What Is A Ramsar Wetland?
A Ramsar wetland is a wetland placed under protection due to its international and ecological significance. The policies governing the protection of the wetlands were discussed during the Ramsar Convention held on February 2, 1971 in Iran under the auspices of UNESCO. The definition of a wetland under Ramsar is an area with marsh or water, whether artificial or naturally occurring, where the water is either flowing or stagnant, either salty or fresh and can also include marine areas where the depth of water during low tide reaches a minimum of six meters. The wetlands include surrounding areas of the shores, riverbanks, and entire watercourses. The classifications of wetlands fall into three main classes, which include marine wetlands, artificial wetlands, and inland wetlands. These groups can be classified further according to the type of water such as the fresh, alkaline, saline, and brackish water.
What Is the Ramsar Convention?
The Ramsar Convention is an international agreement for the protection and conservation of wetlands. The convention was held on February 2nd, 1971 in the Iranian city of Ramsar from which the Convention gets its name. The convention had 169 countries with 7 of them ratifying the policies discussed. The Ramsar Convention was created after the involved parties came to the realization that the significance of many wetlands around the globe were under serious threat of either pollution or disappearance. The contracting parties meet after every three years to discuss ways of implementing their objectives, and the meeting is known as the Conference of Contracting Parties. The most recent meeting was held in 2015 in the city of Punta del Este, Uruguay. The Conference of Contracting Parties also has several international partners who assist in the implementation of the Convention’s goals including, The BirdLife International, The International Water Management Institute, The International Union for the Conservation of Nature, the WWF, and the Wetlands International.
What Is The Ramsar List?
All Ramsar sites are recorded on the List of Ramsar wetlands of international importance and Wetlands International, which is a non-profit organization, provides access to the Ramsar database through the Ramsar Sites Information Service. The Ramsar convention defines the list of wetlands of international importance as areas that has been set aside for conservation, sustainable use of wetlands because of their fundamental ecological functions, and because of their economic, scientific, cultural and recreational value. The Ramsar convention also ascertains that wetlands should be selected for the list due to their international significance regarding botany, limnology, hydrology, ecology, or zoology,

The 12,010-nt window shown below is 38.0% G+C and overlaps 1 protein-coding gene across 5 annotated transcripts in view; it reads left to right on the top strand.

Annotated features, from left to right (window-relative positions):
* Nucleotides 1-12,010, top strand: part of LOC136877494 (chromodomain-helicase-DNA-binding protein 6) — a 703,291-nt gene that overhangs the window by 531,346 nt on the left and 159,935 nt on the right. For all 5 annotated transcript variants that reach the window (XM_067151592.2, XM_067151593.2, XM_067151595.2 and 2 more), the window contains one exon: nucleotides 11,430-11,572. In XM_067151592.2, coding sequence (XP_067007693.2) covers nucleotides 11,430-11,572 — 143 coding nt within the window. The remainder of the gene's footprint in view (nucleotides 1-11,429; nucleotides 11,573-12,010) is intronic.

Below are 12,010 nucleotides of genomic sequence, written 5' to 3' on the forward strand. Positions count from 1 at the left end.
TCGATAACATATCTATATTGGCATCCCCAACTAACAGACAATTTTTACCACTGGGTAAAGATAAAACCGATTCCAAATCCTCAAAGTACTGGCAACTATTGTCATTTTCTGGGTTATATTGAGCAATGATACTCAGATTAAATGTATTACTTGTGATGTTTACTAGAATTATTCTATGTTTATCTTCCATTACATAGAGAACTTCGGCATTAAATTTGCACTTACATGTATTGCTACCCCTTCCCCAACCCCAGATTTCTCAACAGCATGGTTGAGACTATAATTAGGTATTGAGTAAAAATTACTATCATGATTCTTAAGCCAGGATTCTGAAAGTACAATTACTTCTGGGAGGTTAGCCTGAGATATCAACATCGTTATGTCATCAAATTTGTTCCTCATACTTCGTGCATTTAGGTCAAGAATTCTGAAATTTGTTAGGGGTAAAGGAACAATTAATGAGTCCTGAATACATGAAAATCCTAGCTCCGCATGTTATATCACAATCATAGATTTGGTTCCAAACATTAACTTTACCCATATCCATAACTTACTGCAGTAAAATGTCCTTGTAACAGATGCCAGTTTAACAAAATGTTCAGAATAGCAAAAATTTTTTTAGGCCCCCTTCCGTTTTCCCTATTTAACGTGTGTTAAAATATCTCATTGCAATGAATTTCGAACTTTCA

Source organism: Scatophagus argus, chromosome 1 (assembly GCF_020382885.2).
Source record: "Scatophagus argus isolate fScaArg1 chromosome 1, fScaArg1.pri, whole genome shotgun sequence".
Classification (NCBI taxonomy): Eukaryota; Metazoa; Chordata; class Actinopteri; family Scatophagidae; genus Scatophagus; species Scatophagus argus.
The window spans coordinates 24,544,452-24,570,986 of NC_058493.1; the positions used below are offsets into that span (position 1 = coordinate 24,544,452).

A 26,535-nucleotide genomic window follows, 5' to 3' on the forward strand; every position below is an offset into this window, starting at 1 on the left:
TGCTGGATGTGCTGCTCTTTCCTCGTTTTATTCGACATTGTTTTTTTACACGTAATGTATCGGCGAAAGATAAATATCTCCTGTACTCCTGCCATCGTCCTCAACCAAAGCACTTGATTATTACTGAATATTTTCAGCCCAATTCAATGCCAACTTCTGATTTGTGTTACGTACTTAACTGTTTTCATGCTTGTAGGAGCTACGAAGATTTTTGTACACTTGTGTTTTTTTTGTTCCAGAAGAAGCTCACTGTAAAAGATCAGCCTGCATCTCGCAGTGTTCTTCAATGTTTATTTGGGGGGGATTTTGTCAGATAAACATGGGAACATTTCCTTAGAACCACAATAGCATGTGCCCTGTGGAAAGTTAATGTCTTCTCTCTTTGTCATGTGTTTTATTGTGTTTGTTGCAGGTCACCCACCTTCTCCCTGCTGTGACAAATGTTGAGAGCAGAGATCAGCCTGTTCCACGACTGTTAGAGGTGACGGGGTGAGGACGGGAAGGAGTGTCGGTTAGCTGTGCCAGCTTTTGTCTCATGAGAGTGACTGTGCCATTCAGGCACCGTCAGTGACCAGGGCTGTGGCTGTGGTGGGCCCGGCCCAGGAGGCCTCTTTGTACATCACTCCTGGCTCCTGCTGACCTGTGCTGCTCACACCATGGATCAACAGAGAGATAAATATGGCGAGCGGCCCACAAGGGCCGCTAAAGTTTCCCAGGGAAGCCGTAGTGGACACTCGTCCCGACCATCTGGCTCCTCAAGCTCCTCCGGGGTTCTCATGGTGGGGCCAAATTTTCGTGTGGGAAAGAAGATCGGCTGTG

What Is The Criteria for Selecting Wetland Sites?
The Convention considers several factors it has established to determine if a wetland qualifies as a Ramsar Wetland. The first of the criteria is that the wetland has to be unique or rare. The other consideration is that the wetlands has to be a habitat for endangered wildlife or should support biodiversity crucial to the ecosystem of the surrounding area. Another consideration is that the wetland supports needs to support a minimum of 20,000 individuals of water birds. A wetland supporting a minimum of 1% of the total number of a particular species can also be classified as a Ramsar Wetland. A wetland crucial for the spawning a particular species of fish can also be deemed as a Ramsar Wetland.
The Ramsar Sites Of The World
By 2016 there are 2,231 wetlands all over the world listed as Ramsar Sites with the United Kingdom having 170 sites. These sites are protecting 2134,936,005 hectares and 169 national governments participating. The Tumba-Ngiri Maindombe in the Democratic Republic of Congo is the largest wetland under the Ramsar List with an area covering 25,365 square miles.